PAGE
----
Cathedral’s Lee Dorrian on the Band Ending, How Their Former Label Tried to Make Them the Next Black Crowes
Cathedral is dead. Long live Cathedral.
What started 21 years ago when then-former Napalm Death vocalist Lee Dorrian plumbed the depths of the then unhip doom metal underground has finally come to its end. Cathedral’s final eulogy will be spoken later this month with the release of their final album, ‘The Last Spire.’
From the doom-plod of 1990’s ‘In Memorium’ demo and it follow-up album, 1991’s ‘Forest of Equilibrium,’ Cathedral not merely helped popularize the sound that Dorrian & Co. found in the likes of Saint Vitus or Pentagram, but also became a vehicle to explore the heavy sounds of generations past. From the troubled-funk of songs like ‘Midnight Mountain’ from ’93’s ‘The Ethereal Mirror’ (the product of Cathedral’s one-album stand with major label benefactors, Columbia) to 2010’s ‘The Guessing Game,’ which pushed into the outer limits of psychedelic and progressive sounds, Dorrian and Cathedral (rounded out by guitarist Gaz Jennings, drummer Brian Dixon and returning bassist Scott Carlson, also of grind heroes Repulsion) were never one too pious to adhere strictly to doom metal’s touchstones.
Dorrian has also spearheaded his own label, Rise Above for nearly two and a half decades as well. With a roster that includes the likes of Witchcraft, Electric Wizard and the first album from everyone’s current darlings, Ghost B.C., Rise Above has become an institution in itself.
Noisecreep caught up with Lee one rainy (of course!) Saturday evening at Rise Above’s London offices to talk about Cathedral’s last days, his future plans and John Lydon. Yes, John Lydon.
Why the decision to end Cathedral?
It was a fight and we didn’t want to fight anymore. As you can imagine, it’s been really difficult being a band like this. There’s been years where we’ve done nothing, rubbing our thumbs together and contemplating is it worth it? On the other hand, there have been times where it’s been outstanding. The main thing that’s kept us going is being so into the band. Now, we’re not so into being in this band anymore for many reasons.
We’ve done as much as we can do with Cathedral. The fact that we never really knew what we were doing or where we were going made it an open road. We never had any plans. That was probably a key to the longevity of the band. We never really looked that far forward or looked back either.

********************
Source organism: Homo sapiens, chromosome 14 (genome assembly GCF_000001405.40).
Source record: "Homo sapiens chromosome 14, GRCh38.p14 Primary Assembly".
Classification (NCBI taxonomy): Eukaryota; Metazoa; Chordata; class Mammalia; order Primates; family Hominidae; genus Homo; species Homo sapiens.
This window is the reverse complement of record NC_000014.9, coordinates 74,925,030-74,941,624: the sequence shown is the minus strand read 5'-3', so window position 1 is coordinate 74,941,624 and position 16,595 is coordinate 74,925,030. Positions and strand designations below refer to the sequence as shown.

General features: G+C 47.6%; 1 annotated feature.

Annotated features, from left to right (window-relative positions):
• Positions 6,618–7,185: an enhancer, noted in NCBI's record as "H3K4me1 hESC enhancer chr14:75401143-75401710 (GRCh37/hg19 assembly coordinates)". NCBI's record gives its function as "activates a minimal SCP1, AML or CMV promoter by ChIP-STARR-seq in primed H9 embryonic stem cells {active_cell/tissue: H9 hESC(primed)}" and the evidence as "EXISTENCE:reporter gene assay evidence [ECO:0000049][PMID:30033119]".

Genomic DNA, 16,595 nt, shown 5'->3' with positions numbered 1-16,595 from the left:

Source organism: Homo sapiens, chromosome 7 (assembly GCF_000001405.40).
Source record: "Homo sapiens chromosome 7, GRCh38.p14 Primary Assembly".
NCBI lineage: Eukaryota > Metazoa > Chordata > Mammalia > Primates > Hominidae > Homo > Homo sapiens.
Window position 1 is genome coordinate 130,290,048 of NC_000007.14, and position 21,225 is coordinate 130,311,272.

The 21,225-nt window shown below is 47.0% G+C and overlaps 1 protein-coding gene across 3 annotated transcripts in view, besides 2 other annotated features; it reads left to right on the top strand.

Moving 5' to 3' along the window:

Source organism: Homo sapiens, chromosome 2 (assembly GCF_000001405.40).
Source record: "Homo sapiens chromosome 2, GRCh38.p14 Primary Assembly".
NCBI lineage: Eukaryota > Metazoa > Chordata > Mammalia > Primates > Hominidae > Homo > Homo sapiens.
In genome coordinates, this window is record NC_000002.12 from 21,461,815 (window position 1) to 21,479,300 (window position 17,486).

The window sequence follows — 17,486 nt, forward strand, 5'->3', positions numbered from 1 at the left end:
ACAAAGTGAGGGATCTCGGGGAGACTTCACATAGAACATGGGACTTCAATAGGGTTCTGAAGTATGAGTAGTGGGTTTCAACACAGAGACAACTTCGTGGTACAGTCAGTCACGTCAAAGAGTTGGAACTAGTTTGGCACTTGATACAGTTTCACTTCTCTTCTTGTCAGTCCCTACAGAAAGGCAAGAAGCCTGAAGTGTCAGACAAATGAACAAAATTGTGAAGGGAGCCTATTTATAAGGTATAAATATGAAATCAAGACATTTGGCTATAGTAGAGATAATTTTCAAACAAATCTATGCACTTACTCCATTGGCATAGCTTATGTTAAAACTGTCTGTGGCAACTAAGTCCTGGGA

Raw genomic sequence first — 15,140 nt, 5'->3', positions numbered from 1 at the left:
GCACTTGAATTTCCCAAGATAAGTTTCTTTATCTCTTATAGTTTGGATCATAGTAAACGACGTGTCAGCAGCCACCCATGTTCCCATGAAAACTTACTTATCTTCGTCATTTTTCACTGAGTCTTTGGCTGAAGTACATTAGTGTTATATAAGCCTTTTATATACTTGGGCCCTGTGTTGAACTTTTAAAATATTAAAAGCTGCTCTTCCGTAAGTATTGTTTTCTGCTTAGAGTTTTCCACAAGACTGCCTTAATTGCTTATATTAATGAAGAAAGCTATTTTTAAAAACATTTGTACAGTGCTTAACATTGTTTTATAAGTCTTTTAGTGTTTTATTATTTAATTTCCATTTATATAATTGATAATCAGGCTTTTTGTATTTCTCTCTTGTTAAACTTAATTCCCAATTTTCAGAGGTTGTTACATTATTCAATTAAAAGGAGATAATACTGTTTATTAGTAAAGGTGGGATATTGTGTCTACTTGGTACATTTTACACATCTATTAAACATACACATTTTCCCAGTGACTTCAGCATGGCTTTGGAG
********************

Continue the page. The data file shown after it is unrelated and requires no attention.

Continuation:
As much as I say we didn’t know where we were going, we always felt passionately about what we were doing. I don’t know if it was one particular moment that made us decide to call it a day. It was just a combination of so many things It wasn’t something that came out of the blue. It was something that we had been thinking about for many years. To be able to keep it going, you still have to give it 100% about recording and being on the road. I guess we’ve just moved on, really.
You’ve made a very straightforward, doomy Cathedral record with ‘The Last Spire.’ What prompted that after you made ‘The Guessing Game,’ which at points was very eclectic?
The end prompted that I suppose. We wanted it to sound final. We wanted it to be more focused than before and once we realized that was the style it was going to be it just enabled the situation to become more focused. It was almost like writing your last will and testament. We had a couple years prior to recording where we announced that we were going to call it a day so it gave us plenty of time to get our heads around it and figure out how we wanted the record to be.
I think the way that we’ve planned the end of the band we feel really good about. It’s not like we had a massive fight and the band broke up under bad circumstances. We’ve had lots of time to actually enjoy the end. It’s really been a nice way to go. It’s ironic, you break up and you start getting loads of press! [Laughs] Where were you guys when we were around? We’re getting front covers of magazines now! Everyone comes out to your funeral I suppose.
Do you think Cathedral has gotten pigeonholed as a quote-unquote doom band when there’s so much more going on in the music?